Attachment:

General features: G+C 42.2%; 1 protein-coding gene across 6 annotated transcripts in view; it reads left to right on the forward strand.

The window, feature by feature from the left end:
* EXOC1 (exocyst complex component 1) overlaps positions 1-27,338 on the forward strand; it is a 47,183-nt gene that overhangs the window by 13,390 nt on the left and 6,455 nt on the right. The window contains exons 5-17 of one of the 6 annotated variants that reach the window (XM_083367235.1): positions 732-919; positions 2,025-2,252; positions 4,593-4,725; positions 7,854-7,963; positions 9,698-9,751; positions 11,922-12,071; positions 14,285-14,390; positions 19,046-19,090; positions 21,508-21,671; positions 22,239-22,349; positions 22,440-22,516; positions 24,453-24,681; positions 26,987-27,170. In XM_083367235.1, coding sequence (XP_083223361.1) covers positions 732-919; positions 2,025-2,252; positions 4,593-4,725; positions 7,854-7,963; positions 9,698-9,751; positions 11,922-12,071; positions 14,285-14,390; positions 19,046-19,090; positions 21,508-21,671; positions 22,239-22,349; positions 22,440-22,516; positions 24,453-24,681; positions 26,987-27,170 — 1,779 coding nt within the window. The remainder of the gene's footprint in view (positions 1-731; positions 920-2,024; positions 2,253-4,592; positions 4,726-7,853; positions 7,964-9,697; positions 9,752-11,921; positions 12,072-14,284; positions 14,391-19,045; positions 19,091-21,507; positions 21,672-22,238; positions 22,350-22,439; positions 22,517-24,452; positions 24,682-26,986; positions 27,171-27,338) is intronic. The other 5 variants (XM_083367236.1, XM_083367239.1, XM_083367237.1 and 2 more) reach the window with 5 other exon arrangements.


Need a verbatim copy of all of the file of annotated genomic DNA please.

General features: G+C 42.2%; 1 protein-coding gene across 6 annotated transcripts in view; it reads left to right on the forward strand.

The window, feature by feature from the left end:
* EXOC1 (exocyst complex component 1) overlaps positions 1-27,338 on the forward strand; it is a 47,183-nt gene that overhangs the window by 13,390 nt on the left and 6,455 nt on the right. The window contains exons 5-17 of one of the 6 annotated variants that reach the window (XM_083367235.1): positions 732-919; positions 2,025-2,252; positions 4,593-4,725; positions 7,854-7,963; positions 9,698-9,751; positions 11,922-12,071; positions 14,285-14,390; positions 19,046-19,090; positions 21,508-21,671; positions 22,239-22,349; positions 22,440-22,516; positions 24,453-24,681; positions 26,987-27,170. In XM_083367235.1, coding sequence (XP_083223361.1) covers positions 732-919; positions 2,025-2,252; positions 4,593-4,725; positions 7,854-7,963; positions 9,698-9,751; positions 11,922-12,071; positions 14,285-14,390; positions 19,046-19,090; positions 21,508-21,671; positions 22,239-22,349; positions 22,440-22,516; positions 24,453-24,681; positions 26,987-27,170 — 1,779 coding nt within the window. The remainder of the gene's footprint in view (positions 1-731; positions 920-2,024; positions 2,253-4,592; positions 4,726-7,853; positions 7,964-9,697; positions 9,752-11,921; positions 12,072-14,284; positions 14,391-19,045; positions 19,091-21,507; positions 21,672-22,238; positions 22,350-22,439; positions 22,517-24,452; positions 24,682-26,986; positions 27,171-27,338) is intronic. The other 5 variants (XM_083367236.1, XM_083367239.1, XM_083367237.1 and 2 more) reach the window with 5 other exon arrangements.